James Snr. was a canny businessman and used his horticultural connections, notably William Hooker at Kew and John Lindley of the RHS, to great affect. They advised him on the best places for his collectors to find species still relatively unknown – often attractive novelties which commanded high prices. They also identified and named many of the new introductions, essential for successful marketing, and some 400 Veitch 'plants' were described and portrayed in Curtis’s Botanical Magazine's colour plates [see Nepenthes veitchii below as an example].

'Nepenthes veitchii', t.5080 from 'Curtis’s Botanical Magazine', 1858. The pitchers of this alien-looking plant are more than a foot long. And, right, 'Messrs. Veitch’s Nepenthes House' from 'The Gardeners’ Chronicle', March 16, 1872

Although extremely successful, Veitch was still a provincial nursery and needed to expand. And so, in 1853, James Jnr. bought the Royal Exotic Nursery in Chelsea. By 1855 it was reported that “in this wonderful establishment may be seen one of the most extensive and valuable stocks of exotic plants …”.

The original nursery at Chelsea from 'Hortus Veitchii', 1906 – and, right, 'James Veitch & Sons, Royal Exotic Nursery, Chelsea–Catalogue of Seeds, etc.', 1896

However, Veitch’s outstanding achievement was probably its promotion of the first journey into western China by Ernest Wilson (1876-1930), which eventually resulted in some of our best-known garden plants reaching Britain. [So successful was he in fact, that he became known as Ernest 'Chinese' Wilson subject of a future post.] Wilson was sent to collect seeds of species likely to be hardy in Britain, and also to collect living specimens of plants previously only known to exist from dried herbaria specimens. Wilson's first foray into China in 1900 produced more than 1,500 seed packets of different plants, most of which had never been grown in Britain before. Almost half were rhododendrons.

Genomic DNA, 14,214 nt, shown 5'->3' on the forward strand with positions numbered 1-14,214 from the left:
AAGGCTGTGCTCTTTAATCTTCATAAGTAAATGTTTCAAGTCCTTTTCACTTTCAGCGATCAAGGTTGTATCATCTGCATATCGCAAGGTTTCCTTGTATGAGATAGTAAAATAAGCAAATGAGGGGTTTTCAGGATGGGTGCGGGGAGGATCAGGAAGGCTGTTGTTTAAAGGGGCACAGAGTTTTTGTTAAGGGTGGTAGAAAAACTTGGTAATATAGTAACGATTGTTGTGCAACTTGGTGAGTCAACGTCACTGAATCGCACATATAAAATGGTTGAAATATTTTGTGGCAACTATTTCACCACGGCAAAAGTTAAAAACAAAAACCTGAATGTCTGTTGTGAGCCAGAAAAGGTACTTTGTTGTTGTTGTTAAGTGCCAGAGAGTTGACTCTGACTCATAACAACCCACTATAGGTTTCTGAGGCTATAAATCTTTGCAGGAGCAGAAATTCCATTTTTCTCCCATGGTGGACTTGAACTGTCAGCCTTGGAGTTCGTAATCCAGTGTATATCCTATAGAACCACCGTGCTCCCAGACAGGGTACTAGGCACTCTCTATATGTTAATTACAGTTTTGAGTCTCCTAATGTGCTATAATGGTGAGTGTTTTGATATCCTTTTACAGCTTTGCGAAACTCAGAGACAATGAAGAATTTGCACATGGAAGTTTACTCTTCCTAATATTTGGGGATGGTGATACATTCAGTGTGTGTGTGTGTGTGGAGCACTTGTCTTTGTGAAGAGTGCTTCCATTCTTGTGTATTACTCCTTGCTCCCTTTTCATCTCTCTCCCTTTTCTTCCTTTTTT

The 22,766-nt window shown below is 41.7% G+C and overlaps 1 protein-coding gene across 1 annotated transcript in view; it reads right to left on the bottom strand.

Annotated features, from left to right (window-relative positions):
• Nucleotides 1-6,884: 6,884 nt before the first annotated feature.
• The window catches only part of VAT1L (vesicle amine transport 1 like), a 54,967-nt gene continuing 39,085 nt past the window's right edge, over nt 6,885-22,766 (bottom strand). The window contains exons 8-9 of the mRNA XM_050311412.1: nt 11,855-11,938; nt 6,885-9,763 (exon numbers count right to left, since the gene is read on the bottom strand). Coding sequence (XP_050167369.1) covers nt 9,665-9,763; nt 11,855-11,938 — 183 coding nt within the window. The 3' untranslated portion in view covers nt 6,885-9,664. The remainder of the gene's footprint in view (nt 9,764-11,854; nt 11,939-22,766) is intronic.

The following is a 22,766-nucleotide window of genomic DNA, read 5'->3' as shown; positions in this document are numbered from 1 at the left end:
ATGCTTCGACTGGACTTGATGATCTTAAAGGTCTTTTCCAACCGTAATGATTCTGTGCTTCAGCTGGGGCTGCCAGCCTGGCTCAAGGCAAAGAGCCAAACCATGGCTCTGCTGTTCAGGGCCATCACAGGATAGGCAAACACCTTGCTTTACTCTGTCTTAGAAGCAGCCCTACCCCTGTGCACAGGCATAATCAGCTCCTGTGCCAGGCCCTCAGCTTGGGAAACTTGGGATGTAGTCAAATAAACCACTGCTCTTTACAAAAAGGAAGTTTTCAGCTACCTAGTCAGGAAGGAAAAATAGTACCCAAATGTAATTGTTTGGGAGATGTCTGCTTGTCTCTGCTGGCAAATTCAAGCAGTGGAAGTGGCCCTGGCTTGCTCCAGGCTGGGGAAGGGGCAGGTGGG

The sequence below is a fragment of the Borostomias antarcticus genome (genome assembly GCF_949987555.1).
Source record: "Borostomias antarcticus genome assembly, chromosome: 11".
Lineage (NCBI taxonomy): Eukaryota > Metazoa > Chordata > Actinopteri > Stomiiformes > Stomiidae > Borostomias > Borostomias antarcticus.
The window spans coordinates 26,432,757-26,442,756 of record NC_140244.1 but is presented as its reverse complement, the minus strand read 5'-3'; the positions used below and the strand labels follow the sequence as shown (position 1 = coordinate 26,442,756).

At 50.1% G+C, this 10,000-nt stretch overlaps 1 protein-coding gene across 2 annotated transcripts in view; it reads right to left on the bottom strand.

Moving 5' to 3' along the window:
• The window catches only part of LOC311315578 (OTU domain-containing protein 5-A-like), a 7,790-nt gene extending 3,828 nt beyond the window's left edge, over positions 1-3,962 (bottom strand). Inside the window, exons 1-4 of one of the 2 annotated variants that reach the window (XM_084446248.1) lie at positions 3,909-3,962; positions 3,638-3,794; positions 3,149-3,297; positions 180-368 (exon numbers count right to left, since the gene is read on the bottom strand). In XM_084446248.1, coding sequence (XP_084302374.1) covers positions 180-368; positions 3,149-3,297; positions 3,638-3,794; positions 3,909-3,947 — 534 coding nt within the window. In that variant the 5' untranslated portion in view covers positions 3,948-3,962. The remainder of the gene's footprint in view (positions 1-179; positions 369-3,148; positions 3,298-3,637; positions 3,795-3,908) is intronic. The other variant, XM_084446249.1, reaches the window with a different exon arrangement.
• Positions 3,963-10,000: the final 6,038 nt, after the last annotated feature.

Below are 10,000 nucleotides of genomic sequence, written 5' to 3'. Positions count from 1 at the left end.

Wilson’s main task on this trip, however, was to find the almost legendary Handkerchief Tree (Davidia involucrata), originally discovered in 1869 by French missionary, Pere David. Wilson travelled to a small village where plant-hunter Augustine Henry (1857-1930) had found a Davidia back in 1888. The famous story goes that, after being guided to the exact spot, Wilson discovered that it had recently been cut down and used to build a nearby house. Only the stump remained. He did not, he later wrote, sleep much that night.

'Davidia involucrata', t.8432 from 'Curtis’s Botanical Magazine', May 1912. Illustration by Matilda Smith

Fortunately, Wilson found other Davidias a few miles away and eventually collected a large quantity of seed to take back to Veitch. He later described coming across one of these trees “with its wealth of blossoms… more beautiful than words can portray… I am convinced that Davidia involucrata is the most interesting and most beautiful of all trees which grow in the north temperate regions. The flowers… when stirred by the slightest breeze resemble huge butterflies or small doves hovering amongst the trees”.

Wilson later photographed 'Davidia involucrata' growing on Rhode Island in the US in May 1928. From the article 'E.H. Wilson’s search for Davidia involucrata' by Lisa Pearson of the Arnold Arboretum, November 2018

After his second trip to China in 1903, Wilson returned two years later with the seed of 510 species and 2,400 herbarium specimens.

Hortus Veitchii

Although most of the Veitch family papers have been lost, much of their work is chronicled in the Hortus Veitchii of 1906 compiled by James Herbert Veitch for private circulation [see Notes for link]. It's a history of the plant collecting explorers and hybridists working for the nurseries during the period 1840-1906, and commemorates the huge contribution made by the firm to western gardens.

Title page of 'Hortus Veitchii', 1906

Hortus Veitchii lists over 1,500 plants, including those introduced or raised by the Veitch nurseries: 238 orchid species, 513+ orchid hybrids, 402 stove and greenhouse plants, 48 insectivorous plants, including many species of nepenthes (or pitcher plants which became a popular addition to Victorian conservatories), 117 exotic ferns, 49 coniferous trees, 239 deciduous and evergreen trees, shrubs and climbing plants, 122 herbaceous plants and 37 bulbous plants. Over the years, Veitch also introduced many improved varieties of fruit and vegetables.